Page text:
Extending Extension with QR Codes

Skrabut's QR Code
A QR code linking to Skrabut's LinkedIn account.

Recently, I have seen posts focusing on quick response (QR) codes. QR codes link the physical world to the virtual world. In case, you have not seen one, I included one as part of this post.

A QR code is essentially a bar code that when scanned and decoded will typically link to a Web site, providing a user with more information about a topic.

QR codes do not only link to Web sites, they can also be created to provide text information. QR Codes can store up to 4,000 characters of information using the correct QR Code generator. I recommend http://qrcode.kaywa.com and http://www.qrstuff.com/.

To scan QR codes, you will need a device to read and decode the QR codes. I recently created a learning guide focusing on QR codes, I recommend it as source to get started.

What I am really interested in is how Cooperative Extension could benefit from QR codes. As I was starting to understand what QR codes do, a number of possibilities came to mind. I would like to share those ideas. Remember, the idea is to link the physical world with the virtual world as easily as possible. You could certainly provide a URL, and I recommend that you still do, however, a QR code makes it more convenient for the user.

Ideas for using QR Codes in Extension

  • Include QR codes in publications linking to videos or Web sites with more information.
  • Add them to recipes to show processes. This would be beneficial for individuals who struggle with the language.
  • 4-H exhibitors could use them to link back to Web sites and videos showing how they progressed over time.
  • Include them in 4-H learning guides to demonstrate processes.
  • Place them on Welcome signs to link back to more informative Web sites.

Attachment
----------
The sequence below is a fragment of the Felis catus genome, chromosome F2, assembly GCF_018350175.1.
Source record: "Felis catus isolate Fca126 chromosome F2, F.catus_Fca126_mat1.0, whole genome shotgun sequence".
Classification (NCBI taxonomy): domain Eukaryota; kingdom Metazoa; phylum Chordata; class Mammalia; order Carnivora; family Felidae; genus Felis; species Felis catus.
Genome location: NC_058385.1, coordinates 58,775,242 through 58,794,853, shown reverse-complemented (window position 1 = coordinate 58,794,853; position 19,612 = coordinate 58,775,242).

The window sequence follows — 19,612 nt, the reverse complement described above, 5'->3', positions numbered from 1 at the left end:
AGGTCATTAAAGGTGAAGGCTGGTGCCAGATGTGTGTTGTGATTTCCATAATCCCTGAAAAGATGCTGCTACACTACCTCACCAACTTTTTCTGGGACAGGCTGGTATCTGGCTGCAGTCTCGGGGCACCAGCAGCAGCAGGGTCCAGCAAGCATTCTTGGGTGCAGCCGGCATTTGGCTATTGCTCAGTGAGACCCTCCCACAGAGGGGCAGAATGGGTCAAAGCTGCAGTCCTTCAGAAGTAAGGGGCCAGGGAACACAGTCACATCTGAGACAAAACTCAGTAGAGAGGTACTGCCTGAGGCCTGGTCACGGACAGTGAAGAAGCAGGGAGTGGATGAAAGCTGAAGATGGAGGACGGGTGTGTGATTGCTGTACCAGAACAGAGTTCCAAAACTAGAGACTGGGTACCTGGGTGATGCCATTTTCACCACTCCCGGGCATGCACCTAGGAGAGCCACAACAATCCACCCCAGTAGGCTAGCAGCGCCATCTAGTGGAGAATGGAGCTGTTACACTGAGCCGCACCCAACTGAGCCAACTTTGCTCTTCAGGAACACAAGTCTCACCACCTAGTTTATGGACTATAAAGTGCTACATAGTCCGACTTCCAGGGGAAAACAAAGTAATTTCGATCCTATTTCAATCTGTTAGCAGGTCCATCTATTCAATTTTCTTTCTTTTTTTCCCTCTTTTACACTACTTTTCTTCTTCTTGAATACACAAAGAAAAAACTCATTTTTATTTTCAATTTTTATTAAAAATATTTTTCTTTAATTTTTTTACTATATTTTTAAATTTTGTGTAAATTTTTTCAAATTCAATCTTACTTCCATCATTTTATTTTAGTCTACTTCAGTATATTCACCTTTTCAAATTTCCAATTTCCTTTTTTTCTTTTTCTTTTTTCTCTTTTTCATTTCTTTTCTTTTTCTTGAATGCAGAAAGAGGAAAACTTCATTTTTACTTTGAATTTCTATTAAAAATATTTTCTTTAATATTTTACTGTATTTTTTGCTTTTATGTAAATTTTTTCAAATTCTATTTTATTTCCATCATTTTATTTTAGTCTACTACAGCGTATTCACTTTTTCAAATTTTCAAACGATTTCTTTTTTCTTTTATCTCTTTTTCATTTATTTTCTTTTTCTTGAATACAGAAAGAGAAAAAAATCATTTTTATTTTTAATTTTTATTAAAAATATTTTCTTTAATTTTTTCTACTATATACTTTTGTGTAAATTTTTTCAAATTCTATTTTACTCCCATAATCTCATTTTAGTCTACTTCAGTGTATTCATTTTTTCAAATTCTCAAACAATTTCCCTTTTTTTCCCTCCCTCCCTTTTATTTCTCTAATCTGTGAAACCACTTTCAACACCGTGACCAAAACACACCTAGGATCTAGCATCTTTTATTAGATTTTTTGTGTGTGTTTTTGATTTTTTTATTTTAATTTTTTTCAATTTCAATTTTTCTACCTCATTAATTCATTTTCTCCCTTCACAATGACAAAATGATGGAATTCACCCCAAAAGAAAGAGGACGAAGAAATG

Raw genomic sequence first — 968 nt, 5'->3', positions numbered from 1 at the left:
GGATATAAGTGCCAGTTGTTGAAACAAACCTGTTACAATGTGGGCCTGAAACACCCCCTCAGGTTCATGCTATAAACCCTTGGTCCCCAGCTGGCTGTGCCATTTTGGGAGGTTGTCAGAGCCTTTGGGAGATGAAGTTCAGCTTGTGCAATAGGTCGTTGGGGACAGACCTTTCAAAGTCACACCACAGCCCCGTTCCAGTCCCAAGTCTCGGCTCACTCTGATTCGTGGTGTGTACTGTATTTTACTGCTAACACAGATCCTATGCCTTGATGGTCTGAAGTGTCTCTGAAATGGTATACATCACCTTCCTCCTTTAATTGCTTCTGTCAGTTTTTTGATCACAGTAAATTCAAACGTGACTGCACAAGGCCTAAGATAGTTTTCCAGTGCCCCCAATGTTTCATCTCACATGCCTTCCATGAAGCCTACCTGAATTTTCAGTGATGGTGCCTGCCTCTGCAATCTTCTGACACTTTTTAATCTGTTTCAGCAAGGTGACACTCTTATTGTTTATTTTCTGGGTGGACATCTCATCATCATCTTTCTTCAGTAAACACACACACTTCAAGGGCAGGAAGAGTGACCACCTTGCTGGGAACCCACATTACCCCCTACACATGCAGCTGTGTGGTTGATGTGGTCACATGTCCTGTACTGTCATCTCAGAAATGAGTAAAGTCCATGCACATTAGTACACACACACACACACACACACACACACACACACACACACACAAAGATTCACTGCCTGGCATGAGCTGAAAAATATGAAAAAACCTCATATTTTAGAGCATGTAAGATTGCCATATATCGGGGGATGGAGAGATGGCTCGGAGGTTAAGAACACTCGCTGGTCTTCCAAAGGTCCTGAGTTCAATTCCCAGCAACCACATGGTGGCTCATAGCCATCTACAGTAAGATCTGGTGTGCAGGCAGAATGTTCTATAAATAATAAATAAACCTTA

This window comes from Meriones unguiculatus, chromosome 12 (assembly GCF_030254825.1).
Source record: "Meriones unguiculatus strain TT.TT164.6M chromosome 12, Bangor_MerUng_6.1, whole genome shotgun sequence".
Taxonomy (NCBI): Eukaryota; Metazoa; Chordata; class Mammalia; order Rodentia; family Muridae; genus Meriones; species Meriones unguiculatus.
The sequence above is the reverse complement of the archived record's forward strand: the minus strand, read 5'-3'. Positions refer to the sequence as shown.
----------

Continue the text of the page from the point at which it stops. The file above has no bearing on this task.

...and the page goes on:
• Add them on your business cards to connect back to your LinkedIn profile.
  • Add them to merchandise to pull them back to the Extension Web site.
  • Place them on signs in fields where research is taking place so a learner can get more information.
  • Conference IDs can have QR codes to provide more information about a participant.
  • QR Codes can provide scannable links to equipment instructions.
  • Use QR Codes to promote events, again tying back to Web pages, videos, or text.
  • Color code your QR codes to identify different types of material, e.g., green could mean 4-H or horticulture.
  • Create virtual tours of areas of interest, each QR code gives directions to the next location.
  • Add them to plant identification tags.
  • With QR Codes, you could link to a Google map you created.
  • Use QR codes to highlight nomenclature of an item.
  • Create an interactive book.
  • Include them in your presentation slides, to link back to additional material.
  • Include QR Codes on posters, brochures, etc. back to your Web site, Facebook fan pages, Twitter feed, Youtube site, etc.

This a great little video that shows examples of how a school uses QR codes to facilitate learning: Black & White and Scanned All Over

Comment below with ideas where you see QR Codes can be used in Extension.

2 thoughts on “Extending Extension with QR Codes”

  1. I’m not sure where you are getting your information, but great topic. I needs to spend some time learning much more or understanding more. Thanks for great info I was looking for this info for my mission.

Comments are closed.